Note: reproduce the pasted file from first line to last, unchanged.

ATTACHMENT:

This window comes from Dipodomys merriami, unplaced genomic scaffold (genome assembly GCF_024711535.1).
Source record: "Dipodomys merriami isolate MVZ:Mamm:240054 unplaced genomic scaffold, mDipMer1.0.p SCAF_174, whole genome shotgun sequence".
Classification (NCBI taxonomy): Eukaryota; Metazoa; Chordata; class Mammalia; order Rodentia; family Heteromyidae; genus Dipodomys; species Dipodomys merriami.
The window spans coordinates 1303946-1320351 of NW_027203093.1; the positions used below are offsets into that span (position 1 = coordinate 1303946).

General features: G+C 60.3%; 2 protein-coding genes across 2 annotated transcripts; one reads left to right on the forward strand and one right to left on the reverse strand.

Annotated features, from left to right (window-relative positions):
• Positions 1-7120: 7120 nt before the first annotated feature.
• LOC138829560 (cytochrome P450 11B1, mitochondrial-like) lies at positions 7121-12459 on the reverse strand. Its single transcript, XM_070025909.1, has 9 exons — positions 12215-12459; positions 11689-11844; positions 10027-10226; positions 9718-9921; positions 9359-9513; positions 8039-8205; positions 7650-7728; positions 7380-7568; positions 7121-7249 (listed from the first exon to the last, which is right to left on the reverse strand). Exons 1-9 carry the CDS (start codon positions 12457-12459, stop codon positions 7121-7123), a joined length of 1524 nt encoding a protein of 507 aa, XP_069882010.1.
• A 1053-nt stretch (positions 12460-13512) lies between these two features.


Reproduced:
This window comes from Dipodomys merriami, unplaced genomic scaffold (genome assembly GCF_024711535.1).
Source record: "Dipodomys merriami isolate MVZ:Mamm:240054 unplaced genomic scaffold, mDipMer1.0.p SCAF_174, whole genome shotgun sequence".
Classification (NCBI taxonomy): Eukaryota; Metazoa; Chordata; class Mammalia; order Rodentia; family Heteromyidae; genus Dipodomys; species Dipodomys merriami.
The window spans coordinates 1303946-1320351 of NW_027203093.1; the positions used below are offsets into that span (position 1 = coordinate 1303946).

General features: G+C 60.3%; 2 protein-coding genes across 2 annotated transcripts; one reads left to right on the forward strand and one right to left on the reverse strand.

Annotated features, from left to right (window-relative positions):
• Positions 1-7120: 7120 nt before the first annotated feature.
• LOC138829560 (cytochrome P450 11B1, mitochondrial-like) lies at positions 7121-12459 on the reverse strand. Its single transcript, XM_070025909.1, has 9 exons — positions 12215-12459; positions 11689-11844; positions 10027-10226; positions 9718-9921; positions 9359-9513; positions 8039-8205; positions 7650-7728; positions 7380-7568; positions 7121-7249 (listed from the first exon to the last, which is right to left on the reverse strand). Exons 1-9 carry the CDS (start codon positions 12457-12459, stop codon positions 7121-7123), a joined length of 1524 nt encoding a protein of 507 aa, XP_069882010.1.
• A 1053-nt stretch (positions 12460-13512) lies between these two features.